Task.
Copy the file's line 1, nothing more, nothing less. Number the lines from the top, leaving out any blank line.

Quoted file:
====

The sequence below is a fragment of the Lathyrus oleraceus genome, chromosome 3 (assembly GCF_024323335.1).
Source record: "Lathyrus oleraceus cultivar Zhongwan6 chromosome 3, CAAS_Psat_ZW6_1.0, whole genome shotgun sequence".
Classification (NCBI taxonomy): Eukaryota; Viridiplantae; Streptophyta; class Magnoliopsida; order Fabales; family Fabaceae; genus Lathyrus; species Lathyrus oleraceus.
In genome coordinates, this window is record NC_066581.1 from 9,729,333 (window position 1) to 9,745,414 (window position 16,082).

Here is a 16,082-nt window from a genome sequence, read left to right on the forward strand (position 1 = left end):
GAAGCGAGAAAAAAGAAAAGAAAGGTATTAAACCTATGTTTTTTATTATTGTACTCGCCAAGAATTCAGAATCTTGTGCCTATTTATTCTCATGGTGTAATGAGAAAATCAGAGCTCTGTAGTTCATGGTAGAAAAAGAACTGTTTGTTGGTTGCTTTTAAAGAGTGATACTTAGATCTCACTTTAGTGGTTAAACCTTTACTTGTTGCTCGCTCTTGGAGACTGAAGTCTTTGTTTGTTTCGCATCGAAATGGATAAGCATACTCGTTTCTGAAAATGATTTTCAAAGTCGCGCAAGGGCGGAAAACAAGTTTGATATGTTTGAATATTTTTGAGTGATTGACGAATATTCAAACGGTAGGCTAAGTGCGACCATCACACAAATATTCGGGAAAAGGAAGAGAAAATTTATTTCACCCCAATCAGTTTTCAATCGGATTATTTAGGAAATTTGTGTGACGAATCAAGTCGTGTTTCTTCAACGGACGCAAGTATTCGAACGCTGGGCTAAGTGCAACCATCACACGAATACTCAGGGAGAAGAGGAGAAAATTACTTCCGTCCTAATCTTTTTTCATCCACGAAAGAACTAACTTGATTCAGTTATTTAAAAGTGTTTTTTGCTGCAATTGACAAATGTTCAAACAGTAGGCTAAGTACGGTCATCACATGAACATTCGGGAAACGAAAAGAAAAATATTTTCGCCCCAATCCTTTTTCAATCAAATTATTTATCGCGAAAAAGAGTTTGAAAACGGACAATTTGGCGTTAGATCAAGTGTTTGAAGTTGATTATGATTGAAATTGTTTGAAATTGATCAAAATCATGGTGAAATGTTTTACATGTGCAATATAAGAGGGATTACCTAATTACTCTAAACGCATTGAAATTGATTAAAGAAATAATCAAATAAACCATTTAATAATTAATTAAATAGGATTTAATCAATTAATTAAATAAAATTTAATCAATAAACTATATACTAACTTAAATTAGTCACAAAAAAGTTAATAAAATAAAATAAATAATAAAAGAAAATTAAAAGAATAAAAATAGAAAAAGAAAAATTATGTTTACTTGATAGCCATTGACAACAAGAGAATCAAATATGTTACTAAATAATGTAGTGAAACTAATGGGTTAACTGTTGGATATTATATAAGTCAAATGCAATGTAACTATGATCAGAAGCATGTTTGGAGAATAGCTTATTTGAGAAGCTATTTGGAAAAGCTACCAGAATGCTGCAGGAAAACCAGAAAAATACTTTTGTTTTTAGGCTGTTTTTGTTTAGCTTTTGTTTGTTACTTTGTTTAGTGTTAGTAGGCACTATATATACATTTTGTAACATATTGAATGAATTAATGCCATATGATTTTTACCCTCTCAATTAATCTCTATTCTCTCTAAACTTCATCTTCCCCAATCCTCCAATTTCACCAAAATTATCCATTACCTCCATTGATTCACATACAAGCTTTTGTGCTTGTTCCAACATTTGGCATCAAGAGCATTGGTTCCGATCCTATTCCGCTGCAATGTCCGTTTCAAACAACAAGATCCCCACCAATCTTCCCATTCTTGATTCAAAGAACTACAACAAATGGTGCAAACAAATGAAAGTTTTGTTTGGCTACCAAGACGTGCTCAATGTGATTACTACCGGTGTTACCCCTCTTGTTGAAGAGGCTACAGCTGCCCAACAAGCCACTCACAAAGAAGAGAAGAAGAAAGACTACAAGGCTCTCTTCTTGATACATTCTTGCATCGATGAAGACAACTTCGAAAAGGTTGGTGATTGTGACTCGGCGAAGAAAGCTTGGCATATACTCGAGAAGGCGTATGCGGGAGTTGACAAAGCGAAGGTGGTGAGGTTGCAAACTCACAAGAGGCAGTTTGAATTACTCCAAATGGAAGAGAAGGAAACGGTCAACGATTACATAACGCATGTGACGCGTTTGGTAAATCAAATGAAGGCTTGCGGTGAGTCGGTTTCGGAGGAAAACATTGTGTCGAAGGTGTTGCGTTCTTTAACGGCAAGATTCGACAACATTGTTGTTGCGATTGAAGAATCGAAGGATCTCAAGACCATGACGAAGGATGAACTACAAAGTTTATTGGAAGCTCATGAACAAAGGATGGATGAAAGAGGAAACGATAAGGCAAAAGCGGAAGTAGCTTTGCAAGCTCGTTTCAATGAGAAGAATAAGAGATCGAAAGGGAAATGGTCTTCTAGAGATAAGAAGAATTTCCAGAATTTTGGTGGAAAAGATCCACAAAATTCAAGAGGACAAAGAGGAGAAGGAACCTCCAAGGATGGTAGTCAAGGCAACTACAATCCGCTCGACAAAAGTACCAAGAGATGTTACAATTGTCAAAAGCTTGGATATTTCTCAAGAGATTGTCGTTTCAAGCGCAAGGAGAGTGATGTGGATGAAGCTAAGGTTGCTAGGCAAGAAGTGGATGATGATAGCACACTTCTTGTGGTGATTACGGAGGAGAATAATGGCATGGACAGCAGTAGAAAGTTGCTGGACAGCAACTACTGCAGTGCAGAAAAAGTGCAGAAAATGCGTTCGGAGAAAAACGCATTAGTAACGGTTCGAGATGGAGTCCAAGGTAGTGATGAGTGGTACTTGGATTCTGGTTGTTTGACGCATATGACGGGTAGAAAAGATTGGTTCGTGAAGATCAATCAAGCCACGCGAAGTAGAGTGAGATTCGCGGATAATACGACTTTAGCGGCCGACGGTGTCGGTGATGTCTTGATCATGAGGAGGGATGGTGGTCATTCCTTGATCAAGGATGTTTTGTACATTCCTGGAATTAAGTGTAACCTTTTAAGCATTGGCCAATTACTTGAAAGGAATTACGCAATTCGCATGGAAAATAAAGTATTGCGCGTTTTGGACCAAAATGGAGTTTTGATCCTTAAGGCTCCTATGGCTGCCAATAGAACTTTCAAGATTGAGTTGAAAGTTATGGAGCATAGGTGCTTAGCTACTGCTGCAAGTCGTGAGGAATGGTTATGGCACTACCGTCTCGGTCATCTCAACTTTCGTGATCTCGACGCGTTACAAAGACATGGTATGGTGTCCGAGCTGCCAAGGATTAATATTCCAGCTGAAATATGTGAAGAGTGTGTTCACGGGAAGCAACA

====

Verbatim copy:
The sequence below is a fragment of the Lathyrus oleraceus genome, chromosome 3 (assembly GCF_024323335.1).